After you submit a claim for veterans disability benefits, you’re sure to hope for a positive outcome. But if your claim isn’t granted, the only alternative is to have your claim denied, right? Not necessarily. Sometimes, when VA determines that the evidence provided with your claim is insufficient to make a final decision, it will issue a deferral, essentially halting the process of your claim until further evidence is submitted.
What is a Deferred VA Claim?
According to VA, a deferral on a ratings decision is made when the claim is underdeveloped or incomplete. By “underdeveloped,” VA generally means it does not have the evidence needed to make an informed decision and conclude one way or another whether to grant or deny your claim.
To remedy the matter, VA will reach out to you to request additional evidence. Bear in mind, this may be for a claim made in regards to one condition or several. VA may have sufficient evidence to grant or deny claims made to some of your conditions, but not to all of them.
How to Handle (and Avoid) a Deferral
When VA issues a deferral, the ball is back in your court. You may be told what sort of evidence is required to reach a final decision, and it is up to you to provide it. In most instances, a deferral is issued because a service connection cannot be established for your condition, or because your medical records do not establish a strong enough case to support the effects your condition has on your everyday life. Providing this documentation in a timely manner will help get your claim back on track and help VA reach a final decision.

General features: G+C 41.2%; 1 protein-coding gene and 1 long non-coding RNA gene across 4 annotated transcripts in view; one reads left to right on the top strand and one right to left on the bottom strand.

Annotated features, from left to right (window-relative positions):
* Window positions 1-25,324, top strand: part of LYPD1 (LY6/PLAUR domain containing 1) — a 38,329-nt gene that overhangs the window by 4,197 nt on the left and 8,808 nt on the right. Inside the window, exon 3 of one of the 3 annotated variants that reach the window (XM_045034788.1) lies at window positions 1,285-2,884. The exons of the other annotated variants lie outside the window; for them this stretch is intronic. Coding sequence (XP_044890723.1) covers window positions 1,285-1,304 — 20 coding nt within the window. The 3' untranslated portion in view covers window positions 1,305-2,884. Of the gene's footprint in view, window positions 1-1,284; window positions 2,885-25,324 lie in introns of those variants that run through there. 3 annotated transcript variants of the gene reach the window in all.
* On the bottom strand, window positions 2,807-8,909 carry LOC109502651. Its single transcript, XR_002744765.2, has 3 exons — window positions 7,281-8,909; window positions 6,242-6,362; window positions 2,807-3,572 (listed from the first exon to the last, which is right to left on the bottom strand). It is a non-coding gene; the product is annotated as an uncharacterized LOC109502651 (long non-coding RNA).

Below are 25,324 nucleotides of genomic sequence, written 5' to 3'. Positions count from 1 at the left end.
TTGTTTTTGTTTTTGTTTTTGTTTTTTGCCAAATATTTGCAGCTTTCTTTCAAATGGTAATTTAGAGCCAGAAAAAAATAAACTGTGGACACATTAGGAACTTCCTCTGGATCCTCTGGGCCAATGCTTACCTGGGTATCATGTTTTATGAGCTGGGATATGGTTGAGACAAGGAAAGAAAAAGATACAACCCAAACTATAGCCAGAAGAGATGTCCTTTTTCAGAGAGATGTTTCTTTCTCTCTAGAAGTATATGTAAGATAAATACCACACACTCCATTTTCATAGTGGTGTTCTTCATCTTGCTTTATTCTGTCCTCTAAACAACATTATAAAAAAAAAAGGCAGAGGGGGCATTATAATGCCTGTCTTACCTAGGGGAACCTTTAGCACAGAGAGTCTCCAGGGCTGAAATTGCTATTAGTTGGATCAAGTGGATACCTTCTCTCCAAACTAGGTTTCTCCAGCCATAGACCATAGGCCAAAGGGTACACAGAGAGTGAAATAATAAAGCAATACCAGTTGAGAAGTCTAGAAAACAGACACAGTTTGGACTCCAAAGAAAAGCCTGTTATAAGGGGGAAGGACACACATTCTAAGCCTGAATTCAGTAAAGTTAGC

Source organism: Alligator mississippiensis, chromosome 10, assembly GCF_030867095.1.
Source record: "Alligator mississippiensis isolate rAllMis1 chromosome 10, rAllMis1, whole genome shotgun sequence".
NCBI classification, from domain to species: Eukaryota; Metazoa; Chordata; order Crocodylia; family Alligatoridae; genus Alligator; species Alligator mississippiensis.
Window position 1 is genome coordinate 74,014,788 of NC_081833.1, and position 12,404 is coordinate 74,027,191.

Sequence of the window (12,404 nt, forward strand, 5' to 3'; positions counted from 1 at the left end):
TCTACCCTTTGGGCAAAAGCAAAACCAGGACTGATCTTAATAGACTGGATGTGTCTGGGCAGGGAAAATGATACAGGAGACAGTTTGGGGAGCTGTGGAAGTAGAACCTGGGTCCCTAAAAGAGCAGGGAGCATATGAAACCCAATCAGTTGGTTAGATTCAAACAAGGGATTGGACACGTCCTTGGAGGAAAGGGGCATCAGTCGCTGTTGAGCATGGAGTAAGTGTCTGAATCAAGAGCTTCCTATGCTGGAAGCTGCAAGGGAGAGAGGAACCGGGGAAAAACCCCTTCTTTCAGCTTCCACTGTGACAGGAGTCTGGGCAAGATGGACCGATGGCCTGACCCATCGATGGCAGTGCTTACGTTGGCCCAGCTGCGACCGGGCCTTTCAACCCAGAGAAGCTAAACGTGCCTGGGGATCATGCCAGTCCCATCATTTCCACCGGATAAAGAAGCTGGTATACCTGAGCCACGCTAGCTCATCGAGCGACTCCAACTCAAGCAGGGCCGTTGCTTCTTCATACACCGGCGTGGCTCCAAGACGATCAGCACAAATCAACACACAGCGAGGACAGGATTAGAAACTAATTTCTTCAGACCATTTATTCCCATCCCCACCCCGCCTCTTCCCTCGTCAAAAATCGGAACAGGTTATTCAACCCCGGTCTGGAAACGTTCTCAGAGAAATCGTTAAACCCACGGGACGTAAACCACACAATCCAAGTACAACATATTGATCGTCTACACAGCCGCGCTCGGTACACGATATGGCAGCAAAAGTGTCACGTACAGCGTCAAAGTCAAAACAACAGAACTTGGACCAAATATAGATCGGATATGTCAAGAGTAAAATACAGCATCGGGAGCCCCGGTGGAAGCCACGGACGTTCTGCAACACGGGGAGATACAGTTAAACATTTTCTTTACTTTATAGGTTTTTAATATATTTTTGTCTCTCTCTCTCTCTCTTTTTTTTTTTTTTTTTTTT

You can avoid deferrals in the first place by putting in your due diligence and presenting a strong claim from the start. Consider an independent medical examination to support or take the place of your C&P examination, hang on to your service records, and collect buddy statements — or testimonials from those who know you — to support your claim. By handing over as much evidence as you can from the get-go, you will help VA come to a decision more quickly.
Confirmed and Continued Claims
Before closing, there is an importance distinction between a deferred claim and a “confirmed and continued” claim. A deferred claim typically means your claim lacks sufficient evidence. A claim becomes confirmed and continued only after additional evidence has been provided, but VA decides it is not “new and relevant,” meaning it offers no additional insight into your condition at the time of your claim.
A confirmed and continued claim may follow either a deferral or a conclusive ratings decision that you are appealing for a higher rate of compensation. It simply means that your additional evidence offers no more insight than your originally submitted evidence, and that you will need something different, and more persuasive, to make your case.
Assistance with a Deferred Claim
Deferred claims can be frustrating, but they aren’t the end of the world. Sometimes they are even made erroneously, an issue investigated by VA’s Inspector General Office with the goal of cutting down on bad deferrals. If you are faced with a deferral, or want to avoid getting one in the first place, contact us today to at 844-VET-LAWS to put together the strongest claim you can.